Mr. Caudle has invited a few friends to supper for the 1866 edition of Douglas Jerrold's hugely popular Mrs. Caudle's Curtain Lectures — Charles Keene. Twenty-seventh illustration. Wood-engraving for "The Thirteenth Lecture. — Mrs. Caudle has been to see her dear mother. Caudle, on the 'Joyful Occasion,' has given a party, and issued the subjoined card of invitation," 8.7 x 9.5 cm, vignetted, page 63. One assumes that the would-be bachelors have been able to make very merry indeed, without either Mrs. Caudle or the Caudle children at home. When Mrs. Caudle, lecturing her husband upon the state in which she has found the house upon her return from the overnight visit, describes Caudle and his guests as having been "in a nice condition" (62), the verbal irony cannot be lost upon her long-suffering spouse. [Click on the image to enlarge it.]

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"And what a condition the carpet's in! They've taken five pounds out of it, if a farthing, with their filthy boots, and I don't know what besides. And then the smoke in the hearthrug, and a large cinder-hole burnt in it! I never saw such a house in my life! If you wanted to have a few friends, why couldn't you invite 'em when your wife's at home, like any other man? not have 'em sneaking in, like a set of housebreakers, directly a woman turns her back. They must be pretty gentlemen, they must; mean fellows, that are afraid to face a woman! Ha! and you all call yourselves the lords of the creation! I should only like to see what would become of the creation, if you were left to yourselves! A pretty pickle creation would be in very soon! ["The Thirteenth Lecture. — Mrs. Caudle has been to see her dear mother. Caudle, on the 'Joyful Occasion,' has given a party, and issued the subjoined card of invitation," pp. 61-62]

Commentary: "When the cat's away the mice will play"

Instrumental to the effect of the thirteenth "lecture" is Richard Doyle's 19 April 1845 Punch illustration of Job Caudle's invitation-card to that domestic rogue and rebel, Richard Prettyman, the companion of some of Caudle's slight misadventures, such as that to Greenwich Fair. The card on the second page introduces the reader to dinner party (depicted on the fourth page) that the husband throws for a few friends while his wife is absent, visiting her mother. Doyle's featuring a bottle (of gin, one presumes), a glass, a punch-bowl and a long-stemmed tobacco-pipe as the governing motifs of When the cat's away the mice will play prepares the reader for Mrs. Caudle's chastizing her husband at bedtime for the deplorable state in which he and his friends have left the dining-room and the parlour.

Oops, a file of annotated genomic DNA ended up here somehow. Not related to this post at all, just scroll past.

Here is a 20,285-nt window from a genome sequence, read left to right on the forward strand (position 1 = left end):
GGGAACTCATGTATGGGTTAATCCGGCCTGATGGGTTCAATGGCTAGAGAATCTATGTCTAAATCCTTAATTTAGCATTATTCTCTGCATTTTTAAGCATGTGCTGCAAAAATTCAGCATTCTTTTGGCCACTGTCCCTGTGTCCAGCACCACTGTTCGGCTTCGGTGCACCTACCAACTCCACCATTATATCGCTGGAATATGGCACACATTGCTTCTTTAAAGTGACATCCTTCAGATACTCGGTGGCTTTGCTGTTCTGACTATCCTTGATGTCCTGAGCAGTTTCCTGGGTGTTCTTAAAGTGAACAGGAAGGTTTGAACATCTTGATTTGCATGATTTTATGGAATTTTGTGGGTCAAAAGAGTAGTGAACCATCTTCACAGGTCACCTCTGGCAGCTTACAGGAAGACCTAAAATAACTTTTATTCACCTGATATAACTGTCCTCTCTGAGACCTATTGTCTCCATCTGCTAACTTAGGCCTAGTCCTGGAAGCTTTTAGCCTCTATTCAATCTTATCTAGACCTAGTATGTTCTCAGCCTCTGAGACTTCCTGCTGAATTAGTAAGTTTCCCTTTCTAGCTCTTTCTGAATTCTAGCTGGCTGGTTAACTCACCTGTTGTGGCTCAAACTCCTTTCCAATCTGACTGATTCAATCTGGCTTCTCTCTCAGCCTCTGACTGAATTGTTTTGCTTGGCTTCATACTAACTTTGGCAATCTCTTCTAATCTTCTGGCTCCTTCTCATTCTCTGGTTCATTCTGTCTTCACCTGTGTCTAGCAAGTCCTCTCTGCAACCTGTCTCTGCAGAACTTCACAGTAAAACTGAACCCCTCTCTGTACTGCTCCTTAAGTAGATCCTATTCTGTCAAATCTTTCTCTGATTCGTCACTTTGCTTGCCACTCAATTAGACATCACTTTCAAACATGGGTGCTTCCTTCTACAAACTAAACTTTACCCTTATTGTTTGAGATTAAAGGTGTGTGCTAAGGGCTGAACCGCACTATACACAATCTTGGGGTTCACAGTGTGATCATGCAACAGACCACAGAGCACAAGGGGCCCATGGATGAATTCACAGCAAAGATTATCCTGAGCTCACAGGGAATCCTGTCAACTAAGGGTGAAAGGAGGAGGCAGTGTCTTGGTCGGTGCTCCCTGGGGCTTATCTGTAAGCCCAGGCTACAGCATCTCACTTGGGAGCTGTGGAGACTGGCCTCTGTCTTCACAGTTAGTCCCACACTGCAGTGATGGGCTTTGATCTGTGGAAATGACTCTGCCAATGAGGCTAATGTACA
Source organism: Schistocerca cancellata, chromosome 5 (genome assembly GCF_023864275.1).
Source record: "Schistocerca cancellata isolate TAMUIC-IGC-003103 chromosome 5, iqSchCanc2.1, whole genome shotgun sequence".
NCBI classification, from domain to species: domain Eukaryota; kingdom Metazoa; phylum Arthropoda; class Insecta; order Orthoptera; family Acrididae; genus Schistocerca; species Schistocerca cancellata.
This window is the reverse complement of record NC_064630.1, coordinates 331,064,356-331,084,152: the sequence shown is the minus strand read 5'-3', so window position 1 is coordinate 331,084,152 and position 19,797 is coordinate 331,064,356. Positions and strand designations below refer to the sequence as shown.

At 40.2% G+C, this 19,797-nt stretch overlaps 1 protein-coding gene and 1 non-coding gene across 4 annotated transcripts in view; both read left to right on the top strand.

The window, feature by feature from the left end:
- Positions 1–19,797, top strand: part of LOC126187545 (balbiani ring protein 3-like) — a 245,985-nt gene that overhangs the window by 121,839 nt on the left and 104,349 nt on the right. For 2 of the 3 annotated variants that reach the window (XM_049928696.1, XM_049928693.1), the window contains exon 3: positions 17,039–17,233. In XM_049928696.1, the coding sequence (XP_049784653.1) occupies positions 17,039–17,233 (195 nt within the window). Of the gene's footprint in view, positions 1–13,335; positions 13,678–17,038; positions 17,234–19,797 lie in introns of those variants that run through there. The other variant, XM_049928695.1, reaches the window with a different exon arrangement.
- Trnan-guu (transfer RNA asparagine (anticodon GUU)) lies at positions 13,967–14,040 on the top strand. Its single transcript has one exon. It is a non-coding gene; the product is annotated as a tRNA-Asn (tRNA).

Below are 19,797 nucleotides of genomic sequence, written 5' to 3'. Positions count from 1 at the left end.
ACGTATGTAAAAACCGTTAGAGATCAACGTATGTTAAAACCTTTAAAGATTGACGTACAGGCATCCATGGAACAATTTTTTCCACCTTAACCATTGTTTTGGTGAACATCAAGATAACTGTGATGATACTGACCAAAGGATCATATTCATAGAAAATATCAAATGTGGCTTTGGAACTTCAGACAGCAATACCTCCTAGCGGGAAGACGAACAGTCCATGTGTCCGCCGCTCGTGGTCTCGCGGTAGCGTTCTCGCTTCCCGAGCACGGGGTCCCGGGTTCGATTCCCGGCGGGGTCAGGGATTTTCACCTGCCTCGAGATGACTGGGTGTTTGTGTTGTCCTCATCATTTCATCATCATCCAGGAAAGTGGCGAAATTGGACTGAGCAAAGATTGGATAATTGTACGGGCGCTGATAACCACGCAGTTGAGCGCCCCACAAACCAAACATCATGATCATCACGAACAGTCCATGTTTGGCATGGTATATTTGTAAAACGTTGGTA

As the analogue of the domestic straw broom tied to the pipe in the invitation-card, Margaret Caudle will have to set all to rights — although her husband will have to foot the bill for new carpeting and drapery. In the Keene illustration, drinking and smoking are indeed in progress, but the gathering does not seem to be nearly as raucous as Margaret Caudle imagines it to have been. Caudle (centre) is enjoying a large glass of punch, but he and his guests look none the worse for drink and tobacco-consumption, and Keene includes neither steam from the punch-bowl, nor the fifty lemons used in the preparation of the beverage, nor yet the smoke from the pipes of these middle-aged, middle-class gentlemen enjoying each other's company without the restrictive presence of women and children. Mrs. Caudle's biases are all to evident when she describes the party as the convergeance of a "pack" of would-be bachelors: "You can sit up half the night with a pack of people who don't care for you" (63). Her opinion of the crowd cannot have been improved by the school-boy prank somebody has played upon her mother's portrait, vandalism which she has received as a direct insult. Certainly Keene's image of Caudle's respectable-looking guests is at variance with the "corking" of the mother-in-law's portrait in the introductory vignette.

Scanned image and text by Philip V. Allingham. [You may use this image without prior permission for any scholarly or educational purpose as long as you (1) credit the person who scanned the image and (2) link your document to this URL in a web document or cite the Victorian Web in a print one.]

Bibliography

Jerrold, Douglas. Mrs. Caudle's Curtain Lectures, as Suffered by the late Job Caudle.​Edited from the Original MSS. by Douglas Jerrold. With a frontispiece by Leech, and as motto on the title-page, "Then, Pistol, lay thy head in Fury's lap. — Shakespeare."​ London: Punch​ Office; Bradbury​ and Evans,​ 1846.

Jerrold, Douglas. Mrs. Caudle's Curtain Lectures . Illustrated by John Leach and Richard Doyle. London: Bradbury and Evans, 1856.

Jerrold, Douglas. Mrs. Caudle's Curtain Lectures. Illustrated by Charles Keene. London: Bradbury and Evans, 1866.


Last modified 18 November 2017